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Whales are greedier than expected, and that’s good news

We knew whales were hell eaters, but not at this point. And that’s great news for marine ecosystems.

Whales are fascinating beasts in many ways. In addition to their remarkable size and behavioral peculiarities, they also play an absolutely decisive role in marine ecosystems; a finding further reinforced by a new study identified by Future, who took an interest in their diet. Not only would they eat nearly three times more than expected, but this would be one of the keys to the dynamism of the oceans!

Among the different groups of whales that inhabit our oceans, there is a group called Mystoceti which has an important characteristic. All of its representatives have baleen, the characteristic horny blades that adorn their upper jaw. Humans have long used it to make umbrellas or corsets, which was one more reason to hunt these majestic cetaceans. But for the latter, they have nothing cosmetic. Thanks to the many hairs that line them, they act like a huge comb capable of filtering water.

This allows the whale to swallow huge volumes of liquid without the risk of swallowing a dangerous or large object; it can thus feed on the young organizations which form the basis of its diet. A fascinating way of feeding for an animal of this size. And for biologists, it is interesting on many levels; if we know this mechanism well, its ecosystem-wide impact still remains quite mysterious. Because it has not escaped you, we are still talking about extremely large animals.

Krill is a very small crustacean species, of which a blue whale can consume up to 16 tonnes per day. © Øystein Paulsen – WikiCommons

Whales, incorrigible gluttons

With such behemoths roaming the waters, one can legitimately expect them to play a key role in the dynamics of their habitat; this is what a team of American researchers sought to verify. But very curiously, the scientific literature did not include until then no precise quantitative study about this question. Until this study, we only had very vague estimates, because they were based on our approximate knowledge of their metabolism.

From 2010 to 2019, they installed tracking devices for 321 whales to track them. At the same time, they sought to quantify their daily diet. For this, they used a very ingenious device. The set includes a small sonar close range mounted on a simple suction cup. This produces a different signal depending on the density of microscopic prey present in the water at that location.

Briefly, the more krill there is suspended in the water, the more intense the return signal from the sonar. After a few calibration steps, this allows them to estimate the concentration of food available. Thanks to a GPS, an accelerometer and measurements taken by a drone, they were able to estimate the average volume swallowed at each “bite”. All they had to do was multiply this number by the concentration of krill measured for get their total consumption.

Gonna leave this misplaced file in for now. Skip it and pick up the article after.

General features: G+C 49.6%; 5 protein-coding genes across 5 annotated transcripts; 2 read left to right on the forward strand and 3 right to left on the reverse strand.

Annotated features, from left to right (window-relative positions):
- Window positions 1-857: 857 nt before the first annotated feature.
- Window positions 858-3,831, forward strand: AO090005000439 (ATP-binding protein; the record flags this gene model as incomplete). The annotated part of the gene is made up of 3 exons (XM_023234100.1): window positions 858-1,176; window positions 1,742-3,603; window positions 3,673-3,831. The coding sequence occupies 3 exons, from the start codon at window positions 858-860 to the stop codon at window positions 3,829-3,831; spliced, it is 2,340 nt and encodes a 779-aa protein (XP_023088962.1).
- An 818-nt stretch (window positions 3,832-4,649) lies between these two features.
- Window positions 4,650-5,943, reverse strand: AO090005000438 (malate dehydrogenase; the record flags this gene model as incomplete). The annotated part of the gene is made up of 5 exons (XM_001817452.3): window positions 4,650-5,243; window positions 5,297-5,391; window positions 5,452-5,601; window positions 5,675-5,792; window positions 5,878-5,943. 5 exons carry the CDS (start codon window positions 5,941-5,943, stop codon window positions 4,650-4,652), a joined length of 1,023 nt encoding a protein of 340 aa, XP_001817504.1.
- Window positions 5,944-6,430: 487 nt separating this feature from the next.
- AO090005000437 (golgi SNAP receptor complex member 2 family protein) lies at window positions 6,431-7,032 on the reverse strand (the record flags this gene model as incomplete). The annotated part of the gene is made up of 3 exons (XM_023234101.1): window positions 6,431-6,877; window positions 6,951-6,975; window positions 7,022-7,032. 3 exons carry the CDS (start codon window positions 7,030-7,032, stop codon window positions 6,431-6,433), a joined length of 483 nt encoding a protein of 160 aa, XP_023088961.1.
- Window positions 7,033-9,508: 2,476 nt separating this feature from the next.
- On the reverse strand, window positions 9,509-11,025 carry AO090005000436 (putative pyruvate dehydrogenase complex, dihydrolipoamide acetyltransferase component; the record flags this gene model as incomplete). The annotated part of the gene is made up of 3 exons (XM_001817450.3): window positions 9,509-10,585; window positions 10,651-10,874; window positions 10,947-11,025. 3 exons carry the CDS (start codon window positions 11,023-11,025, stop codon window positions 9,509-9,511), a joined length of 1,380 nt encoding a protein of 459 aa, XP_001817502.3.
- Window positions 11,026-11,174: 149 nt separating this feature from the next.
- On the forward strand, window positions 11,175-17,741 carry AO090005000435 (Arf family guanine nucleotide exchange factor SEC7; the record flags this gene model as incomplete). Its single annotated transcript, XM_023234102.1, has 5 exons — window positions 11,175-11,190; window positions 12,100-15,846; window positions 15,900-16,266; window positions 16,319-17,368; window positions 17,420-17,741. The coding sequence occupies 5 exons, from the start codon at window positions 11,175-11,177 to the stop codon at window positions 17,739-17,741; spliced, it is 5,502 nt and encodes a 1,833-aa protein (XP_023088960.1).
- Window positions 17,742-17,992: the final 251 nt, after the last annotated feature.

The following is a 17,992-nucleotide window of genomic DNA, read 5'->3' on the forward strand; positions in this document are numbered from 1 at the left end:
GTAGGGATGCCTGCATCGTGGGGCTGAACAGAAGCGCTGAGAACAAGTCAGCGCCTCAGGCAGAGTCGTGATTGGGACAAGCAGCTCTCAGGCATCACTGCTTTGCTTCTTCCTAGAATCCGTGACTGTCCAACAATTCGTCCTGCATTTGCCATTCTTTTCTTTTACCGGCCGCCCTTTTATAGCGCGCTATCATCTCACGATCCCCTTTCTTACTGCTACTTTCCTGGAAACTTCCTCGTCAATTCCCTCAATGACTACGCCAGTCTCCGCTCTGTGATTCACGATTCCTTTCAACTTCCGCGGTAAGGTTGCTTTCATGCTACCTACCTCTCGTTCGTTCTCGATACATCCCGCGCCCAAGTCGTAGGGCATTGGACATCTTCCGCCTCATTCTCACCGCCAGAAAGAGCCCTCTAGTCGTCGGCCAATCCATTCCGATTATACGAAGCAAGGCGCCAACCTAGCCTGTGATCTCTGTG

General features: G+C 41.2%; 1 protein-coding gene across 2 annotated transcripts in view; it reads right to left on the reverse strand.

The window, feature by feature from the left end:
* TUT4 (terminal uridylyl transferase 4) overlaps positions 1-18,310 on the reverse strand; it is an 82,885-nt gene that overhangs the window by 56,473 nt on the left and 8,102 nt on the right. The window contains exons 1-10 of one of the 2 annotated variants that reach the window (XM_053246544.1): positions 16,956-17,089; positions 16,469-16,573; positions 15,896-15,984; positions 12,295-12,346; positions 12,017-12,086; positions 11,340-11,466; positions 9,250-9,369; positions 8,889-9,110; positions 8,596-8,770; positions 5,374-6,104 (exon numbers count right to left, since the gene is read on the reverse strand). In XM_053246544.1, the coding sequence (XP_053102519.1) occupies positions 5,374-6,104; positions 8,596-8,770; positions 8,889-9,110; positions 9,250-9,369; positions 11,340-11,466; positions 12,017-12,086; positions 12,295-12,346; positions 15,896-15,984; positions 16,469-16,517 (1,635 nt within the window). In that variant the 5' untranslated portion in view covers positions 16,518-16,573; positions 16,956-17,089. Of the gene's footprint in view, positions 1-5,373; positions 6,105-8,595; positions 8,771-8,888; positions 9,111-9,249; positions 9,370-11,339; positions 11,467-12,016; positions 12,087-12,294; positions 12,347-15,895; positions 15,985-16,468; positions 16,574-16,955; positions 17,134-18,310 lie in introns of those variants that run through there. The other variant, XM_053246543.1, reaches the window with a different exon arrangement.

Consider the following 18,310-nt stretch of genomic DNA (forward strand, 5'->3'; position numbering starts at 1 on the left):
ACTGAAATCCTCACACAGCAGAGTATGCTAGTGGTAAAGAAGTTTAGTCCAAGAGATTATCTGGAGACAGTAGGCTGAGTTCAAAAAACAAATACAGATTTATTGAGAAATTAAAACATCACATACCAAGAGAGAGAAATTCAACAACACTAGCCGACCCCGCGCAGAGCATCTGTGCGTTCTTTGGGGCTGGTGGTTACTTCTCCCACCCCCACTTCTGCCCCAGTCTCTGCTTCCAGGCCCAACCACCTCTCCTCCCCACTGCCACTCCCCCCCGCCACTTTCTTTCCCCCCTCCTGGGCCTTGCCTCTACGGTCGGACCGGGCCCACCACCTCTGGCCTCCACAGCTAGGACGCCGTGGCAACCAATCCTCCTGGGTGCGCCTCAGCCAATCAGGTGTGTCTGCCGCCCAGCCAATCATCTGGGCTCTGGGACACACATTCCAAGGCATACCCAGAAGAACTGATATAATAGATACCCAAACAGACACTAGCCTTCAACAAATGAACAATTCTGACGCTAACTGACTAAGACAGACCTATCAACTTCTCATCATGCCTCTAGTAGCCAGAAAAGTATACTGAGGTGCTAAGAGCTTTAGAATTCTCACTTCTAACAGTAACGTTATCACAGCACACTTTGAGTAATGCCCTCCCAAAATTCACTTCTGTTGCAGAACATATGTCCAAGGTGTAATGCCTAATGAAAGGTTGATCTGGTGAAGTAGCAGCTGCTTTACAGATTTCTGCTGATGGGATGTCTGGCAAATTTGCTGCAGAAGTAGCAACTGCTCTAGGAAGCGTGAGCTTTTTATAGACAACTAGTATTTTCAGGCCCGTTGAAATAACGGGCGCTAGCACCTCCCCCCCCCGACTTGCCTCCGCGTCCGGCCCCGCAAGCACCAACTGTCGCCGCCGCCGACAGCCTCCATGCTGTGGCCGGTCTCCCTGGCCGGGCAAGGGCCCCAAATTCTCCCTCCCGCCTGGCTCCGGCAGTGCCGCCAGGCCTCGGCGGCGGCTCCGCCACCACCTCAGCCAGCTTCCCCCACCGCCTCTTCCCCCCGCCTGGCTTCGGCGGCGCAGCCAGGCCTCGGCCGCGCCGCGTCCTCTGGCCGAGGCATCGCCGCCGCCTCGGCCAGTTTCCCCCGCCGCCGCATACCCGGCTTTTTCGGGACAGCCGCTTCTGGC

And when the final results were compiled, the team couldn’t believe their eyes. Their results showed that on average, Mystoceti eat about three times more food than suggested by previous estimates. On the scale of a blue whale, which can happily exceed 20 meters in length in the prime of life, this would represent … the equivalent of two and a half elephants each day, i.e. 16 tonnes per day! That’s more than a tenth of their weight, which can easily exceed 120 tons.

By taking their meals in depth before relieving themselves on the surface, whales “turn” the ocean like a plow would in a field. © sarangib – Pixabay

Marine “plows” that fertilize the oceans

But the researchers’ findings do not stop at this quantitative data. This gigantic consumption also has a rather unappealing corollary; if whales eat so much, it also means that they are excreting much more than expected. And this abundance of whale dung is a real blessing to the oceans. When they feed in depth and defecate on the surface, cetaceans therefore play a role of “ocean plows”Which feeds the entire ecosystem.

Because with these stools, many nutrients are also found in suspension in the water. Now these nutrients are the basis of marine ecosystems. They are what allow plankton to develop. By photosynthesis, this plankton then participates in theoxygenation oceans. This is absolutely fundamental for two reasons. This saves the species that live there, as many of them are today threatened with suffocation by the reverse phenomenon. And since this photosynthesis consumes carbon dioxide, plankton also acts as a greenhouse gas pump.

But above all, this plankton constitutes the basis of many food chains in a marine environment. It is the favorite dish of krill, which is itself the staple diet of whales. The circle is therefore complete, and these works illustrate very well the importance of these majestic beasts. The authors conclude by explaining that the safeguard of these species is essential, and could even make it possible to save certain ecological niches which are today threatened. The text of the study is available here.

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